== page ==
The gardens lie to the west of Marunouchi. Meaning “inside the circle”, its name refers to a time when the area lay within the outer moat of the Imperial Palace. Now one of the city’s main financial districts and the headquarters for Japan’s three largest banks, the district is seeing something of a revival as a cultural and culinary centre.
At the heart of this lies Marunouchi-Nakadori. A tree-lined street that would not look lost in Manhattan, designer clothes shops nestle beside streetside bistros. With tapas seemingly de rigueur here, it is even easier to forget you are in the Far East rather than Upper East Side.
The art literally spills out onto the street with bench sculptures and miniature gardens invigorating the well-trod pavements. To the rear of the Mitsubishi Ichigokan Museum, itself a beautiful red-brick building dating back to 1894 with a wonderful café attached to it, is Brick Square. At least on this sunny day, the small, enclosed garden is full of office workers enjoying an extended — it is 3pm by now — lunch. Wine bars, waffle shops and yet more tapas indicate there is more to Tokyo cuisine than raw fish and glutinous rice.
The night before I had arrived by taking the Tokyo Monorail from Haneda Airport to the main Tokyo Station, changing at Hamamatsucho. As droves of commuters stood taking photographs of the admittedly impressive structure, my stereotype of Japanese behaviour — largely based on tourists in London and American movies — became reinforced. It was only later I learned my visit coincided with the grand reopening of the station that had been kept under cover for five years. The project had restored the 98-year-old station to its pre-war beauty.
So, as the sun begins to set I return to the station to reacquaint myself with the hordes gathered outside, this time with my camera in hand too. It is the first time I have seen more people gathered outside a station than huddled inside on over-crowded platforms and concourses.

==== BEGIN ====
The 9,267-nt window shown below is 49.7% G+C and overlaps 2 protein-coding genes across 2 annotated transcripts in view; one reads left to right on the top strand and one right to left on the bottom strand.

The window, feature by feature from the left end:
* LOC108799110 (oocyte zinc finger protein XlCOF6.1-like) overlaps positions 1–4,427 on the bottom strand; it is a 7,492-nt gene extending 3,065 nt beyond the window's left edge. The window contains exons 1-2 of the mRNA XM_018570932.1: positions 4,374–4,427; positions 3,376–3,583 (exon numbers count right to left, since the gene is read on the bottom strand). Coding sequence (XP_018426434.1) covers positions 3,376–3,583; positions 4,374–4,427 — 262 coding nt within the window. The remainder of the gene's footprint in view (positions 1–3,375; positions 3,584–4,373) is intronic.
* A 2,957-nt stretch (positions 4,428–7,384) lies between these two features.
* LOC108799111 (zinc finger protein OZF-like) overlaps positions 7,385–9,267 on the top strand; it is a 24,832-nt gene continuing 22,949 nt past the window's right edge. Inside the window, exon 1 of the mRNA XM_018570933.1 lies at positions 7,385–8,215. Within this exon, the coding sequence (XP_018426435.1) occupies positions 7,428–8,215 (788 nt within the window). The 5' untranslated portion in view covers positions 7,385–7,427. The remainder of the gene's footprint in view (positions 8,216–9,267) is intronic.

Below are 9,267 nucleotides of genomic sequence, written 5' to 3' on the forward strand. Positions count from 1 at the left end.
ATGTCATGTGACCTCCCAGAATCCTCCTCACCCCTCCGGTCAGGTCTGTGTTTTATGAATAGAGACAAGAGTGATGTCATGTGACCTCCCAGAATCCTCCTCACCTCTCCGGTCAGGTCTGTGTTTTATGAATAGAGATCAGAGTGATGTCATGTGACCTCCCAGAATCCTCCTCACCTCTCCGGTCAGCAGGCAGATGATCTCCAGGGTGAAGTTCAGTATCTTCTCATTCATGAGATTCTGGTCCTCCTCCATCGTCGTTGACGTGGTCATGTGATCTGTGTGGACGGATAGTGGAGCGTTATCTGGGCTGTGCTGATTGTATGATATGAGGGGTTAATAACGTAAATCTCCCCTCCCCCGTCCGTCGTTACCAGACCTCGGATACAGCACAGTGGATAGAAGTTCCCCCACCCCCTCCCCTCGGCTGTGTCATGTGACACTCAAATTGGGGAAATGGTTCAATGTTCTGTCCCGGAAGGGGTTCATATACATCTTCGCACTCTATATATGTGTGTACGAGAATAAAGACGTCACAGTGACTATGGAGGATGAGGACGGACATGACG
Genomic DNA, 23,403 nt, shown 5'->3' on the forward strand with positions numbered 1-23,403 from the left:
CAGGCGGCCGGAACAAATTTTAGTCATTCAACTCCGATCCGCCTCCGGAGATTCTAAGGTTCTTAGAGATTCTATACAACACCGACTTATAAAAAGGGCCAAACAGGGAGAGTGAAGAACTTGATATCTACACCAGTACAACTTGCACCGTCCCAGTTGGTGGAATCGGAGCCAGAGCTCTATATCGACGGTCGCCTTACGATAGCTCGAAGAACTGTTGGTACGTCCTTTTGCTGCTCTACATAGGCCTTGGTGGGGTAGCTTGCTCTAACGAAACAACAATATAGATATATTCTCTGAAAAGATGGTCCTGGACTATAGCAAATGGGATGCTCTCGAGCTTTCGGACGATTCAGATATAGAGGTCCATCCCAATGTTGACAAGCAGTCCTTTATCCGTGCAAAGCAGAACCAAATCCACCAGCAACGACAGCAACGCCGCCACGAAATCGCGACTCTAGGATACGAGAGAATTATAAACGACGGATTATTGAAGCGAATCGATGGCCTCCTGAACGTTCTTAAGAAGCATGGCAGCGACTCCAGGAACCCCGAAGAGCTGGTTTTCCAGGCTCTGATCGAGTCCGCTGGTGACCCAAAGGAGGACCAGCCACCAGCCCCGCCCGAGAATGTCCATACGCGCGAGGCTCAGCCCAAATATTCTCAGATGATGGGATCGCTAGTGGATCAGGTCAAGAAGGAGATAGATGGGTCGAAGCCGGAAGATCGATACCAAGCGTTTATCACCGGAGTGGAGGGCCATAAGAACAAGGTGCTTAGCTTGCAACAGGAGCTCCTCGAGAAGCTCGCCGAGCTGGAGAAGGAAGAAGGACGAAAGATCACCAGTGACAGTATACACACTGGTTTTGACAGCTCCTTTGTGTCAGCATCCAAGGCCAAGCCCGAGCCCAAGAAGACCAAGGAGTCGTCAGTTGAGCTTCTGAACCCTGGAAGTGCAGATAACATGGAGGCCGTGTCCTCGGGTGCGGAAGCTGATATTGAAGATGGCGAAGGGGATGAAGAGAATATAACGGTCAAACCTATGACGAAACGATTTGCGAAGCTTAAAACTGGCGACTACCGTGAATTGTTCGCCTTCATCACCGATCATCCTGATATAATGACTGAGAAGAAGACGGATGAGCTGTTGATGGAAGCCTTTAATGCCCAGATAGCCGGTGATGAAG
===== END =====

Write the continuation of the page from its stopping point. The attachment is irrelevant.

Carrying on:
Although, Marunouchi may lack the array of nightlife options as Roppongi or Shinjuku, it does have a post-work wining and dining atmosphere appropriate for a financial district.
By-passing the inviting restaurants, such as Garb and Trattoria Pagliaccio that draw me in with their siren offers of vintage wines and tuna steaks, I head for Kanpachi, a sushi restaurant that has been recommended by the local tourist centre. Located at the base of the Kunigiwa Shopping Mall, Kanpachi is empty as I enter. My total absence of Japanese proves a problem as I point at various fish hopeful that I have ordered octopus and tuna. The miso I am confident about. The fish come as anticipated, but the soup has a school of baby clams buried in its depths. This does not detract from the overall experience.
Leaving far from replete — after all this is Japanese cuisine — I walk to neighbouring Cava. Over a glass of Japanese malt whisky I chat with one of the managers, Tony, who has spent a few years in New York. The main attraction of the place is the cheap prices — all its drinks are 380 yen ($5)
“It’s popular with local people after work,” he says.
Right on queue, a group of office workers come in and order a round of cold Asahi. Whether it’s London, Tokyo or Bangkok, it seems there is one thing everyone fancies after a hard day’s work.